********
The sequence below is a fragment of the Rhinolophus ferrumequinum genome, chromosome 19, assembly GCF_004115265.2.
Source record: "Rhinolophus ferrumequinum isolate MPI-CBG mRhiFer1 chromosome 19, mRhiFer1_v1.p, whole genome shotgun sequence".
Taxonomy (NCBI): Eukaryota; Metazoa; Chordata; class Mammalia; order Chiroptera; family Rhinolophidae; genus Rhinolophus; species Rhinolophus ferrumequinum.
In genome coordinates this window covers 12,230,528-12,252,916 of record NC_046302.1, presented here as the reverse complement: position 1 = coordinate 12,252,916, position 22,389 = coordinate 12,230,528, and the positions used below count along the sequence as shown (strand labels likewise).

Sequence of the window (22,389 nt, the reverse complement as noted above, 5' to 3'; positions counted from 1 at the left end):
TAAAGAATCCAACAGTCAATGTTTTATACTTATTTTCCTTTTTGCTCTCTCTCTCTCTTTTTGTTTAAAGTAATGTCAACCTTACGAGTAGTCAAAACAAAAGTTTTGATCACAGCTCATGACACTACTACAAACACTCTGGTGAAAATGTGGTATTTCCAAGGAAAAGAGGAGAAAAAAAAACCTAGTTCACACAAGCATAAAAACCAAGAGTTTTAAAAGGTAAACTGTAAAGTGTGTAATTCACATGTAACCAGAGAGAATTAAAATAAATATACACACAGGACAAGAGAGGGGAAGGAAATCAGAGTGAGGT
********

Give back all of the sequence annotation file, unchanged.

The sequence below is a fragment of the Rhinolophus ferrumequinum genome, chromosome 19, assembly GCF_004115265.2.
Source record: "Rhinolophus ferrumequinum isolate MPI-CBG mRhiFer1 chromosome 19, mRhiFer1_v1.p, whole genome shotgun sequence".
Taxonomy (NCBI): Eukaryota; Metazoa; Chordata; class Mammalia; order Chiroptera; family Rhinolophidae; genus Rhinolophus; species Rhinolophus ferrumequinum.
In genome coordinates this window covers 12,230,528-12,252,916 of record NC_046302.1, presented here as the reverse complement: position 1 = coordinate 12,252,916, position 22,389 = coordinate 12,230,528, and the positions used below count along the sequence as shown (strand labels likewise).

Sequence of the window (22,389 nt, the reverse complement as noted above, 5' to 3'; positions counted from 1 at the left end):
TAAAGAATCCAACAGTCAATGTTTTATACTTATTTTCCTTTTTGCTCTCTCTCTCTCTTTTTGTTTAAAGTAATGTCAACCTTACGAGTAGTCAAAACAAAAGTTTTGATCACAGCTCATGACACTACTACAAACACTCTGGTGAAAATGTGGTATTTCCAAGGAAAAGAGGAGAAAAAAAAACCTAGTTCACACAAGCATAAAAACCAAGAGTTTTAAAAGGTAAACTGTAAAGTGTGTAATTCACATGTAACCAGAGAGAATTAAAATAAATATACACACAGGACAAGAGAGGGGAAGGAAATCAGAGTGAGGT